By Christopher B. Daly
In the new movie “Spotlight,” there’s a wonderful scene where a reporter is seeking documents in a courthouse. The building is a dreary linoleum monument to The Way Things Are. In the scene, a recalcitrant clerk treats the reporter as if he were a nuisance and declines to lift a finger.
The moment perfectly captures an ethos that I remember well from my own adventures as a reporter covering Massachusetts
government, courts, and politics. In that world, the idea that knowledge is power is intuitively understood by all parties, like an article of faith or an early item in the Catechism. The thinking goes something like this: If I know something that you don’t know, why should I tell you? If I tell you, then you’ll know as much as I do. So, go fuck yourself.
Freedom of information? Ha!
And that ethos pervades much of the world that “Spotlight” tries to illuminate. The film takes its title from the special investigative unit at the Boston Globe that cracked open the scandal inside the clergy and hierarchy of the Catholic Church. The Globe team documented the pervasive, long-running practice of high-ranking Church officials covering up for priests who sexually molested, abused, and raped children.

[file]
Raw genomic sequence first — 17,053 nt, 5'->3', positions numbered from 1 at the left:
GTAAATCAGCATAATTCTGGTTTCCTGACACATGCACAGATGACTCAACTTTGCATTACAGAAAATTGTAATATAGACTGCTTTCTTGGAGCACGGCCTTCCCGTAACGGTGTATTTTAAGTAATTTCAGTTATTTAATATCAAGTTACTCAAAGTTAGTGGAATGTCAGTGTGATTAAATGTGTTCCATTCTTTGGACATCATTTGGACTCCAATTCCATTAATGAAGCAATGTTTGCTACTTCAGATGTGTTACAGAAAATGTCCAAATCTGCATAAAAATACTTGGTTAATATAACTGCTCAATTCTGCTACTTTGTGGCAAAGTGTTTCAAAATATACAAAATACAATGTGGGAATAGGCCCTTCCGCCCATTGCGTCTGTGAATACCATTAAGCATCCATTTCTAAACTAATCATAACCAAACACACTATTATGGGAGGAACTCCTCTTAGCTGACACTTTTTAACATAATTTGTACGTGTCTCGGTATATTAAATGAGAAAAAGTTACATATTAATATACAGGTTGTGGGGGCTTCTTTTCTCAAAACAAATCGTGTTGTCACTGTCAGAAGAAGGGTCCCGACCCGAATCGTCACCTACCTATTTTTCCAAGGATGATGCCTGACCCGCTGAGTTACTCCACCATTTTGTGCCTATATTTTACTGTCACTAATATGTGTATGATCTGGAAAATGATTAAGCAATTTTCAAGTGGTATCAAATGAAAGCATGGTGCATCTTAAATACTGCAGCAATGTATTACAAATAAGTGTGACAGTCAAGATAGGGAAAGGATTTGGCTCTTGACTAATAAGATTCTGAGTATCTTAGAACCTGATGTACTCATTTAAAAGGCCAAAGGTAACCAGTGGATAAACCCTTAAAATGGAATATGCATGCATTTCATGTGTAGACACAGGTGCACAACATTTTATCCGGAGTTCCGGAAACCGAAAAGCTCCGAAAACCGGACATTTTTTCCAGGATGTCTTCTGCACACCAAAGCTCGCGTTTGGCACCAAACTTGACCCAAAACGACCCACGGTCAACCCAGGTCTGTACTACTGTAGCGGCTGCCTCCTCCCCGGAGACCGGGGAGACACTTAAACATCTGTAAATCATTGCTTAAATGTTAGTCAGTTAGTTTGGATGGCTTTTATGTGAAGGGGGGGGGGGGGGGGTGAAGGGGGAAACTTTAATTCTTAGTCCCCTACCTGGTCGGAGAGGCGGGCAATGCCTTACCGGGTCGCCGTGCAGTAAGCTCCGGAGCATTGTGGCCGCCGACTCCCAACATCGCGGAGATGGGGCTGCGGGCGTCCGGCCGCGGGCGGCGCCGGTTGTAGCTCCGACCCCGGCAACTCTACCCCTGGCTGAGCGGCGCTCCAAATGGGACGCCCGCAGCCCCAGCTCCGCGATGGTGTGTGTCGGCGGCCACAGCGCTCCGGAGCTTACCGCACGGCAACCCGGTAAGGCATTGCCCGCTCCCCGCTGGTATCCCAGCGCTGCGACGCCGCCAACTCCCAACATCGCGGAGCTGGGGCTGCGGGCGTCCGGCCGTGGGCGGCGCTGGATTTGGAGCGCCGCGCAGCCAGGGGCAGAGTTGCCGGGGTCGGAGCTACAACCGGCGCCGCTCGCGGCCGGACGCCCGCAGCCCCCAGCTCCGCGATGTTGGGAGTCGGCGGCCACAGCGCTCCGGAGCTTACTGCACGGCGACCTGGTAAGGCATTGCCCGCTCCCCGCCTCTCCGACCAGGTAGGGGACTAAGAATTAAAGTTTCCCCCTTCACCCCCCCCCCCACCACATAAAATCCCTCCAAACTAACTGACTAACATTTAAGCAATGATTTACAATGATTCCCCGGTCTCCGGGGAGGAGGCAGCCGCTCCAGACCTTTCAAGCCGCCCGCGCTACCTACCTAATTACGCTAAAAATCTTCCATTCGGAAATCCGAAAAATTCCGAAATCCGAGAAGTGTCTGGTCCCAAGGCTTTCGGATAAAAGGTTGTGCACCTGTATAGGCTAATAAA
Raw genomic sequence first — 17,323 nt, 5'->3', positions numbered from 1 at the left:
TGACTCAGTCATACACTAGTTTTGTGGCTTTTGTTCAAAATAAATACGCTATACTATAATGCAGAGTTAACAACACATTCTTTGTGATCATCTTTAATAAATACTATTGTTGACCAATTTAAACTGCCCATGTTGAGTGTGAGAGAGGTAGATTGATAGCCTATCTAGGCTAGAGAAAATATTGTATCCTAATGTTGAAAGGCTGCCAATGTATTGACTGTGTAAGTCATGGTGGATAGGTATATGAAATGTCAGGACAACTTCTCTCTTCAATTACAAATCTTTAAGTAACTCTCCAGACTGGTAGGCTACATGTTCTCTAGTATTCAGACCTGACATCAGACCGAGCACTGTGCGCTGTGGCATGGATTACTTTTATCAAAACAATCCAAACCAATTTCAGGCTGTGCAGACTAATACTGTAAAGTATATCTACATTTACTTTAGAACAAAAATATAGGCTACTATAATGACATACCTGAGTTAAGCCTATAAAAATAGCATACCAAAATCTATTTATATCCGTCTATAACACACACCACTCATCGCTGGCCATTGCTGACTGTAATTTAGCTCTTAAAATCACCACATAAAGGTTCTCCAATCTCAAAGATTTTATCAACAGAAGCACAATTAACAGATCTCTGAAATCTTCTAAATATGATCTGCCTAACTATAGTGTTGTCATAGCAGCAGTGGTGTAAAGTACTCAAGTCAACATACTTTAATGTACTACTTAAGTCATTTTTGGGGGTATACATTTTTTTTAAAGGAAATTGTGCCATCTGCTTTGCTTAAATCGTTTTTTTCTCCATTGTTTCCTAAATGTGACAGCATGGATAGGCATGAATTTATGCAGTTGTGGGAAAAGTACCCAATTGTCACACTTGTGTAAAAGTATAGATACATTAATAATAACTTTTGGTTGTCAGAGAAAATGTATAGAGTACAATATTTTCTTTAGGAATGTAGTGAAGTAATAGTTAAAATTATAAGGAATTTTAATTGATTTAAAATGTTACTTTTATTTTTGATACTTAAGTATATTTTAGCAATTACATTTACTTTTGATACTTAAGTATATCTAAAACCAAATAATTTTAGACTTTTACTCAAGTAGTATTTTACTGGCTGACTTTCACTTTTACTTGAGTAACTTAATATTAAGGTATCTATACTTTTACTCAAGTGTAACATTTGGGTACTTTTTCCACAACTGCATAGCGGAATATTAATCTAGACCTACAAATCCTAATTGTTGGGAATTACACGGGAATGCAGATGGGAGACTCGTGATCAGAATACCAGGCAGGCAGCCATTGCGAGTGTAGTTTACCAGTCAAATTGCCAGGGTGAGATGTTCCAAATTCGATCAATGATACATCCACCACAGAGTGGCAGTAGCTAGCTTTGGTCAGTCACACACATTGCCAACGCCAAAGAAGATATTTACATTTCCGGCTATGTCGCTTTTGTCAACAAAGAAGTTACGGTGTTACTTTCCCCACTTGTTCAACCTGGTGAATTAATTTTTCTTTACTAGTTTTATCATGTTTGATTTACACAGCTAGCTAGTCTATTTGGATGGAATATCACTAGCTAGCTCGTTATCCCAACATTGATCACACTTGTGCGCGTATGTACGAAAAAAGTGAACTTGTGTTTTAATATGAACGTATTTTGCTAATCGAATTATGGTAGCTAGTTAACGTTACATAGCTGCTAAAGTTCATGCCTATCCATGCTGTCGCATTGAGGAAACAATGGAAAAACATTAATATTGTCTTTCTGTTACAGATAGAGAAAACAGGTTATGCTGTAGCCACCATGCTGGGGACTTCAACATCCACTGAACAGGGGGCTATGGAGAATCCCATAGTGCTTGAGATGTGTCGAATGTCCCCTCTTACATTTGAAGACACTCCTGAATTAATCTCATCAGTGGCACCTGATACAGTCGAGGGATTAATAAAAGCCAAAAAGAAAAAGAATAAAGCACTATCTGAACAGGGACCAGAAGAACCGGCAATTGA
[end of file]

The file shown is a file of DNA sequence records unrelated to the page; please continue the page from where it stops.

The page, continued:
The film pits two powerful Boston institutions against each other — the Church and the city’s big newspaper. Worthy adversaries, they did battle for years in the early 2000s. The paper was trying to pry evidence of the scandal out of court records (which were sealed, naturally, under terms of the many settlements the Church reached with its victims), out of victims, out of lawyers, out of anyone who would talk.
Church officials, starting with the disgraced former cardinal, Bernard Law, used a variety of classic techniques: stonewalling, threatening, denying, appealing to old friendships. According to the film-makers, some Church leaders and some lay defenders of the Church tried to demonize the Globe’s then-new top editor, Marty Baron, by raising insidious questions about him: isn’t he Jewish? why isn’t he married? he’s not from here, is he?
Ultimately, of course, the journalists triumph — in the film just as they did in real life. In doing so, “Spotlight” sends out a strong and welcome message: Journalism ain’t dead yet. For a field that has had more than its share of bad news for more than a decade now, it’s nice to be reminded that journalism matters.
Writer-director Tom McCarthy clearly holds journalism in high regard. He takes us close inside the reporting process. We watch the team of reporters made up of Matt Carroll (played by Brian d’Arcy James), Sacha Pfeiffer (Rachel McAdams), and Mike Rezendes (a twitchy Mark Ruffalo) as they are led by “Robby” Robinson (played with eerie intensity by Michael Keaton, who played a big-city daily paper editor in “The Paper” in 1994) and their boss, Ben Bradlee Jr. (John Slattery).